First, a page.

My supervisors signed off on it, but warned they didn’t think it was quite ready enough. There are a number outcomes for the defense of a British PhD: the award is given right there, the need for minor modifications (three to six months), the need for major modifications (six months to a year), the need to resubmit and try again, the granting of a second Masters degree (with its own category of minor and major modifications), and complete fail. Obviously, the last three categories are the nightmare (I had that nightmare more than a few times). My supervisors suggested to expect certainly minor and likely major modifications. I wasn’t so concerned about potential minor revisions—we had been cautioned since the beginning that a very small percentage of students gets away with a direct award—but the major ones could keep me busy for up to another year!
Another different thing from the British PhD system is that, unlike PhDs in America or much of Europe, you defend in front of strangers, not the people who helped you write the dissertation. They think this makes the defense more rigorous, as there could be some bias with those who know you and have already given input on the thesis. (This is not at all to suggest that American and Europe PhD defenses aren’t extremely difficult! But I think the way England does it is far more terrifying—and my friends with PhDs from the US agree.)
So yesterday I found myself at a moment I had envisioned for the past five years—the defense of my dissertation. That morning I prayed in the Sacred Heart Chapel that Blessed John Henry Newman had built (pictured above). I offered Jesus my loaves and fishes, knowing it wasn’t much but it was all I could do, and prayed He would do something amazing with it. Then I prayed a rosary, not to ask for help, but in thanksgiving for what I knew God would accomplish. He didn’t bring me this far to leave me.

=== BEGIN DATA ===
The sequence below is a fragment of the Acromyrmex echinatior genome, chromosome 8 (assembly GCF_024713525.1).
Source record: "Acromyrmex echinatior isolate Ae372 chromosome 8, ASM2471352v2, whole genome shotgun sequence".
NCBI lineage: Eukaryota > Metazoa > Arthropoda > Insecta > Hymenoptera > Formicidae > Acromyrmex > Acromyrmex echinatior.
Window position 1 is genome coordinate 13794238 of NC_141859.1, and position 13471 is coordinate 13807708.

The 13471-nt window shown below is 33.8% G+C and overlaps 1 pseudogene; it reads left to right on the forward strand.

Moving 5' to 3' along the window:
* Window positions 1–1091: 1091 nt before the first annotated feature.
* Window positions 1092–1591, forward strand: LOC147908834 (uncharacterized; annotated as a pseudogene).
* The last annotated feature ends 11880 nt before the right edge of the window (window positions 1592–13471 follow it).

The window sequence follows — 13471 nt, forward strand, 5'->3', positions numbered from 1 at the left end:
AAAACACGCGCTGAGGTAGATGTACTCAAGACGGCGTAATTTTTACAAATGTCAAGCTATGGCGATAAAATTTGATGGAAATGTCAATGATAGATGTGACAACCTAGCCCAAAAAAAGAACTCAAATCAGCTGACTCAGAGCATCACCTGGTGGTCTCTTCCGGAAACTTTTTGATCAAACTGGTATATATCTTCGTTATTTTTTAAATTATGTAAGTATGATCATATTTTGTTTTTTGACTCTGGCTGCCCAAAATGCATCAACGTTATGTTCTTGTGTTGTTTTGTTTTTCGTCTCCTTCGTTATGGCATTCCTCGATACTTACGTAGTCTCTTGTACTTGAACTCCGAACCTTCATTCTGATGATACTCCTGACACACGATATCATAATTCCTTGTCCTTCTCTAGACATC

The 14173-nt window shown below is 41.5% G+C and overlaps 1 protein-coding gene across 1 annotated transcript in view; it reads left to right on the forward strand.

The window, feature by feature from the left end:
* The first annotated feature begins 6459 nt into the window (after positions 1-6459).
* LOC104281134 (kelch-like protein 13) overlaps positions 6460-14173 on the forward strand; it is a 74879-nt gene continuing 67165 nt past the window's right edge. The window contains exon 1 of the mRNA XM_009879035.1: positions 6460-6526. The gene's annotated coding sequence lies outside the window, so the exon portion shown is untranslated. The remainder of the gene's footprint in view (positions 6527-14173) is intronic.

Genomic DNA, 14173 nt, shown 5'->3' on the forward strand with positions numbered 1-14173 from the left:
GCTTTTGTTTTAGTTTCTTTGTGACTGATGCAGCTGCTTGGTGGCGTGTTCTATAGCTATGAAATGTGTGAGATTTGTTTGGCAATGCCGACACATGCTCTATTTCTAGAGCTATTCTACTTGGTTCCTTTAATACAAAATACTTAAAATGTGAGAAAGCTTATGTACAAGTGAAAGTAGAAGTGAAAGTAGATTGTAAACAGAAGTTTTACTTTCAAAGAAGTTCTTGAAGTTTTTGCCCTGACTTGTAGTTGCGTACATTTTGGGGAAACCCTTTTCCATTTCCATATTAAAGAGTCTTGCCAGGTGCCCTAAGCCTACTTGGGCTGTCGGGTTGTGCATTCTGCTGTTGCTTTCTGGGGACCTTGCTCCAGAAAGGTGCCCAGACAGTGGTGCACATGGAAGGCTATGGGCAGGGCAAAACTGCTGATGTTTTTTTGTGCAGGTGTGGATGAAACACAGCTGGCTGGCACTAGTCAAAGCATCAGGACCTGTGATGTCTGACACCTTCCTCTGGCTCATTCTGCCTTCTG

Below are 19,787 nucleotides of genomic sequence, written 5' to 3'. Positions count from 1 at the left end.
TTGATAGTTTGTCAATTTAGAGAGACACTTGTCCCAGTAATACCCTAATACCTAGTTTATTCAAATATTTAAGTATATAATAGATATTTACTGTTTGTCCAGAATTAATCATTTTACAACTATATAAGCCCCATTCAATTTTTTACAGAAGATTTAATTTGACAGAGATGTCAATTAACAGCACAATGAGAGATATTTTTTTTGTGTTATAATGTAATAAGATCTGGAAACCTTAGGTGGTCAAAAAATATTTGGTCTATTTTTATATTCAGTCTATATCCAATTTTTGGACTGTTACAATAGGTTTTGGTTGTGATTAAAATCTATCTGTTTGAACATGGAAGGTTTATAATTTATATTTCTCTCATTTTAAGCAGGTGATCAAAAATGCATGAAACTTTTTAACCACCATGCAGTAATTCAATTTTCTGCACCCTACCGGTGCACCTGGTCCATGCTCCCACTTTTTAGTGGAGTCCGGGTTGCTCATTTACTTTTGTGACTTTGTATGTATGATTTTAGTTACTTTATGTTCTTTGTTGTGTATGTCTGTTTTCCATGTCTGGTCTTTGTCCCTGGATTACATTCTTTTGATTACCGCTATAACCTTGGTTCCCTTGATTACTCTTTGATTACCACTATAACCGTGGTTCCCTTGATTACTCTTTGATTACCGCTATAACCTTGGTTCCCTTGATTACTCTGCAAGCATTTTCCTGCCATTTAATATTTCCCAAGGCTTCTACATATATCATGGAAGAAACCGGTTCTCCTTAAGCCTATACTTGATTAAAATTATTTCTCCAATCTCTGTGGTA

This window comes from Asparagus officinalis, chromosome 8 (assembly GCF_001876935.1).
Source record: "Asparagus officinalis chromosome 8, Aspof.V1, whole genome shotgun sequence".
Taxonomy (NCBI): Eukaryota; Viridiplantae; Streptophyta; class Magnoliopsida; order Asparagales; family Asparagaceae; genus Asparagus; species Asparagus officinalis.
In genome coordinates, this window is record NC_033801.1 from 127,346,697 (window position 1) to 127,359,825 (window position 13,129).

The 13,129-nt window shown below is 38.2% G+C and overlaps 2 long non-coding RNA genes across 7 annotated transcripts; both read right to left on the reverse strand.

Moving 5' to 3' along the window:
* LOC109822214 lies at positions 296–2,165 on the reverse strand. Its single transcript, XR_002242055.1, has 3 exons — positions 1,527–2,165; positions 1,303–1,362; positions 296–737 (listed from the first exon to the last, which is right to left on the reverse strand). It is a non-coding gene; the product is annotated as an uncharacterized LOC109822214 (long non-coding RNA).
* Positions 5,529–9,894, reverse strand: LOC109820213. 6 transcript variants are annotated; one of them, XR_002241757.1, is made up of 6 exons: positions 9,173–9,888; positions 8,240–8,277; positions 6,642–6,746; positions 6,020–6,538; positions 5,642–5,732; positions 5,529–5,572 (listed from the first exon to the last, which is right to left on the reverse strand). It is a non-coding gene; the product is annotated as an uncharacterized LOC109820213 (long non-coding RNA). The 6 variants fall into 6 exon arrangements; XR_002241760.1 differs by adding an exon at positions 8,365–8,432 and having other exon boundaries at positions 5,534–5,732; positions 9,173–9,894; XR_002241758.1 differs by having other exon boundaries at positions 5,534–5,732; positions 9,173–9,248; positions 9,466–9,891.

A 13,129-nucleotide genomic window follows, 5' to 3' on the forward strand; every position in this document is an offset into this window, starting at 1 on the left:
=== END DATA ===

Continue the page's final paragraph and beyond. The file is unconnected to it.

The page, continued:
I was escorted into the meeting room, met my two examiners, and we talked about my dissertation. The time flew by. They pressed me on a number of issues, but overall seemed satisfied with my answers. It was a really amazing conversation with other scholars about my work. I actually enjoyed myself!
Then I was told to leave while they discussed. My supervisors were in the other room, with my wife, all eager to hear how it went. I said I thought it went well. Dare I hope for minor modifications?
I was asked back in and was told the incredible news: award directly given, no need for modifications. “Congratulations, Dr. Rice.” I was so stunned I had to ask him to repeat it. My supervisors were shouting for joy. It was an incredible moment I will never forget in my life.
One of the great blessings of that moment were I the people I knew were there with me in spirit. One of my closest friends sent me an email before my defense: “Know that as you sit and begin to present – the sudden calmness you will feel rushing over you – is the love and faith of so many people who hold you in prayer.” That is exactly what happened.
So know you can call me Dr. Bob Rice, an achievement that happened through a lot of hard work, the support of friends, but most of all through the providence of God. I pray (and have confidence) that God will use this to continue to further the Kingdom. To Jesus be all the glory!
Confirmation Day Retreat